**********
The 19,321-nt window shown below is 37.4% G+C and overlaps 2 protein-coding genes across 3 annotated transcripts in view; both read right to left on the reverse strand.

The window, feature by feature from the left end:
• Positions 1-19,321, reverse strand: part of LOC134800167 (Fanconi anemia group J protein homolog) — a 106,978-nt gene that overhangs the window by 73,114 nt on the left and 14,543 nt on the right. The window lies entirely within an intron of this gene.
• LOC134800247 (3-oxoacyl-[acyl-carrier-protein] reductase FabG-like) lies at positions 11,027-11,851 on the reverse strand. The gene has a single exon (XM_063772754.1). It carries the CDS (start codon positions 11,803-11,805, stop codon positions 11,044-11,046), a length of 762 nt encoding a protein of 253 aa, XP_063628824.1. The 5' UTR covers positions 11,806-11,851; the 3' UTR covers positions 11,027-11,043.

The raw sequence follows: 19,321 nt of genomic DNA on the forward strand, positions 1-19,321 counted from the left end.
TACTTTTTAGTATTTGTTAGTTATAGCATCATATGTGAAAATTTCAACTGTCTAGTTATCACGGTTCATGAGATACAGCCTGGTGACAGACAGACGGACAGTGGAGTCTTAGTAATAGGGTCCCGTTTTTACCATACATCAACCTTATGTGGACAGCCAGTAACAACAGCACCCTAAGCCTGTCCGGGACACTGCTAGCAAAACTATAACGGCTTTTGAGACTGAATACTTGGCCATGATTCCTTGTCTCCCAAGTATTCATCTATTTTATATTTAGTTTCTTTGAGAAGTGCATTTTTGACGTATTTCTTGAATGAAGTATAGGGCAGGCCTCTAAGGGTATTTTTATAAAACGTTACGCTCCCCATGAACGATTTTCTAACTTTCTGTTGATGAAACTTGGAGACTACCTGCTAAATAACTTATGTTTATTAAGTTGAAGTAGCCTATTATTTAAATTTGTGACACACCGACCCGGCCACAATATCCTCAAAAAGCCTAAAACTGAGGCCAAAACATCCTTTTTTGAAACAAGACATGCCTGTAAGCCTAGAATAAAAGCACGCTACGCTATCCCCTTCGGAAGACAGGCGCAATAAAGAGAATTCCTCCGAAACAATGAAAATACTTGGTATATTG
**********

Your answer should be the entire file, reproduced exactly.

The 19,321-nt window shown below is 37.4% G+C and overlaps 2 protein-coding genes across 3 annotated transcripts in view; both read right to left on the reverse strand.

The window, feature by feature from the left end:
• Positions 1-19,321, reverse strand: part of LOC134800167 (Fanconi anemia group J protein homolog) — a 106,978-nt gene that overhangs the window by 73,114 nt on the left and 14,543 nt on the right. The window lies entirely within an intron of this gene.
• LOC134800247 (3-oxoacyl-[acyl-carrier-protein] reductase FabG-like) lies at positions 11,027-11,851 on the reverse strand. The gene has a single exon (XM_063772754.1). It carries the CDS (start codon positions 11,803-11,805, stop codon positions 11,044-11,046), a length of 762 nt encoding a protein of 253 aa, XP_063628824.1. The 5' UTR covers positions 11,806-11,851; the 3' UTR covers positions 11,027-11,043.

The raw sequence follows: 19,321 nt of genomic DNA on the forward strand, positions 1-19,321 counted from the left end.
TACTTTTTAGTATTTGTTAGTTATAGCATCATATGTGAAAATTTCAACTGTCTAGTTATCACGGTTCATGAGATACAGCCTGGTGACAGACAGACGGACAGTGGAGTCTTAGTAATAGGGTCCCGTTTTTACCATACATCAACCTTATGTGGACAGCCAGTAACAACAGCACCCTAAGCCTGTCCGGGACACTGCTAGCAAAACTATAACGGCTTTTGAGACTGAATACTTGGCCATGATTCCTTGTCTCCCAAGTATTCATCTATTTTATATTTAGTTTCTTTGAGAAGTGCATTTTTGACGTATTTCTTGAATGAAGTATAGGGCAGGCCTCTAAGGGTATTTTTATAAAACGTTACGCTCCCCATGAACGATTTTCTAACTTTCTGTTGATGAAACTTGGAGACTACCTGCTAAATAACTTATGTTTATTAAGTTGAAGTAGCCTATTATTTAAATTTGTGACACACCGACCCGGCCACAATATCCTCAAAAAGCCTAAAACTGAGGCCAAAACATCCTTTTTTGAAACAAGACATGCCTGTAAGCCTAGAATAAAAGCACGCTACGCTATCCCCTTCGGAAGACAGGCGCAATAAAGAGAATTCCTCCGAAACAATGAAAATACTTGGTATATTG